Thalassemia, a quantitative hemoglobinopathy, plagues more racial groups and victims than the better-publicized qualitative hemoglobinopathy, sickle cell disease. These genetic diseases with their permutations afflict unnumbered millions the world over. The sickle hemoglobin phenotypes in descending order of their prevalence are AS, SS, SC, and S/β-thalassemia. Any physician may encounter one or another of these hemoglobinopathies among his patients.
Natta and co-workers discuss in this issue of The Journal (p 1442) the differential diagnostic problem presented by two mimetic phenotypes, homozygous S, or sickle cell anemia (SCA), and the doubly heterozygous hemoglobinopathy, S/β-thalassemia. Even more intriguing is the unusual management by these authors of withholding iron therapy in their patient with SCA who was proved conclusively to have iron deficiency, even though an increased incidence of infections may occur in such a patient.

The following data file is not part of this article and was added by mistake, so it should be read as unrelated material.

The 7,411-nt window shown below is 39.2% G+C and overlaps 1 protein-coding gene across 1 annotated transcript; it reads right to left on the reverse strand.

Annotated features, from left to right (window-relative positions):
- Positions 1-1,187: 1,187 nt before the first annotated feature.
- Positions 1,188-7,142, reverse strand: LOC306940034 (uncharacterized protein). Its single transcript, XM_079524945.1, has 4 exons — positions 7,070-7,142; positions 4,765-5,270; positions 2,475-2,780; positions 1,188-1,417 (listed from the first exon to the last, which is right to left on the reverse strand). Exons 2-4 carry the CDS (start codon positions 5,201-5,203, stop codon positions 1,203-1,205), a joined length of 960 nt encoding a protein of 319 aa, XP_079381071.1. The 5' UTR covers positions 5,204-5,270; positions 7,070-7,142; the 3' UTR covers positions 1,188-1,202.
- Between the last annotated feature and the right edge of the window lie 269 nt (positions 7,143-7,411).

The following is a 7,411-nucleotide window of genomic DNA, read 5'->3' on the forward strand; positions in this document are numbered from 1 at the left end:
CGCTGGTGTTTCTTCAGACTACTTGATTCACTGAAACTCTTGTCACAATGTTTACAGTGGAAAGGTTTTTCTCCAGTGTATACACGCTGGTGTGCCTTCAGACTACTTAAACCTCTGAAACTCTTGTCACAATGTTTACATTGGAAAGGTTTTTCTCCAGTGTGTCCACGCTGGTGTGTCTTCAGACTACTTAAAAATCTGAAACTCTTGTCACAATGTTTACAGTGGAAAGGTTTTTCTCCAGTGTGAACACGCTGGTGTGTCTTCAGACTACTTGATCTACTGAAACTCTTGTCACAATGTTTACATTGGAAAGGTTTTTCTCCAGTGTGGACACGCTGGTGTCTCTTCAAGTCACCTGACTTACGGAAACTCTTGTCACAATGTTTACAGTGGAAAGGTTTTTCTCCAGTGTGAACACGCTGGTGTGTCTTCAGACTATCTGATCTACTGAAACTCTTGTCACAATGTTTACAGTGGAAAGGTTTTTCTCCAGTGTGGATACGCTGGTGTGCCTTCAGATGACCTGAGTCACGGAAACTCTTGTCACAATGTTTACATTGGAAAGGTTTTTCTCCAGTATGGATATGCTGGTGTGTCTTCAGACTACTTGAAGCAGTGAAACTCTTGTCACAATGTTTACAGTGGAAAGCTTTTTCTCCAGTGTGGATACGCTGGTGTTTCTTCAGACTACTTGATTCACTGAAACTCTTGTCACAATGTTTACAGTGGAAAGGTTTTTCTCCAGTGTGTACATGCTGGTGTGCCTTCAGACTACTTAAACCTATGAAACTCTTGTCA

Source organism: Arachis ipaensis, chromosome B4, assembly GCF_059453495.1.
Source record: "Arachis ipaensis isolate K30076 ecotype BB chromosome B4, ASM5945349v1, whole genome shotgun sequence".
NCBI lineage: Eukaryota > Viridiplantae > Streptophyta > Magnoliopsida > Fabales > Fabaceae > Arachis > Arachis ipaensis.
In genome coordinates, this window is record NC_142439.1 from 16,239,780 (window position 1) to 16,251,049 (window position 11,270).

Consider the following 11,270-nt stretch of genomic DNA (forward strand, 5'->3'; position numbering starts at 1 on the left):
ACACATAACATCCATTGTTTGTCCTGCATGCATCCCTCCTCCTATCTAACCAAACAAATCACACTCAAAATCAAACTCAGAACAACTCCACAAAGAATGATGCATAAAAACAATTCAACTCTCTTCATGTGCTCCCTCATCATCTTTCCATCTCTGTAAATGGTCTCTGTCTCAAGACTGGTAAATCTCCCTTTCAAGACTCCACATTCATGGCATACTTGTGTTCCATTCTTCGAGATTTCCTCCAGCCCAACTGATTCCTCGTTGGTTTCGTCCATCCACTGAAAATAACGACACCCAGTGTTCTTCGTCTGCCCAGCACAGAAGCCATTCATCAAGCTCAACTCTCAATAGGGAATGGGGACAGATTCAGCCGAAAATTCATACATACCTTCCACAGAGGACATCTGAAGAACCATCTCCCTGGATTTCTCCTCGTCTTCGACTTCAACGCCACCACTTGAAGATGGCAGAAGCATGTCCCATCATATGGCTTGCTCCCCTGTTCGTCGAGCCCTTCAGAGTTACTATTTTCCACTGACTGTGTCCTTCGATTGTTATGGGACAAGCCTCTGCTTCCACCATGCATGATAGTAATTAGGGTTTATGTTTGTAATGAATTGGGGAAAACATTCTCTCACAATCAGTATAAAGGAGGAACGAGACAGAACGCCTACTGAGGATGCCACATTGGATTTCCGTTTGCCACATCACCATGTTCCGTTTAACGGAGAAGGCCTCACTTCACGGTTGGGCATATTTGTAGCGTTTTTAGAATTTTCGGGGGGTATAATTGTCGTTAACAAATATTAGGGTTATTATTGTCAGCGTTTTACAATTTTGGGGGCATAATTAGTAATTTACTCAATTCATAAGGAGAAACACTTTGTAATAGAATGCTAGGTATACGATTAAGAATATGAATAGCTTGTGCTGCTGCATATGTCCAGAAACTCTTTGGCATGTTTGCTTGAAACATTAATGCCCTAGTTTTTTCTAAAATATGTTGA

An understanding of the current concepts of the sickling event will explain such perplexing management of proved
Nalbandian RM. Dx: Sickle Cell Anemia With Iron Deficiency Rx: Withhold Iron!!?? JAMA. 1982;247(10):1462–1464. doi:10.1001/jama.1982.03320350066035
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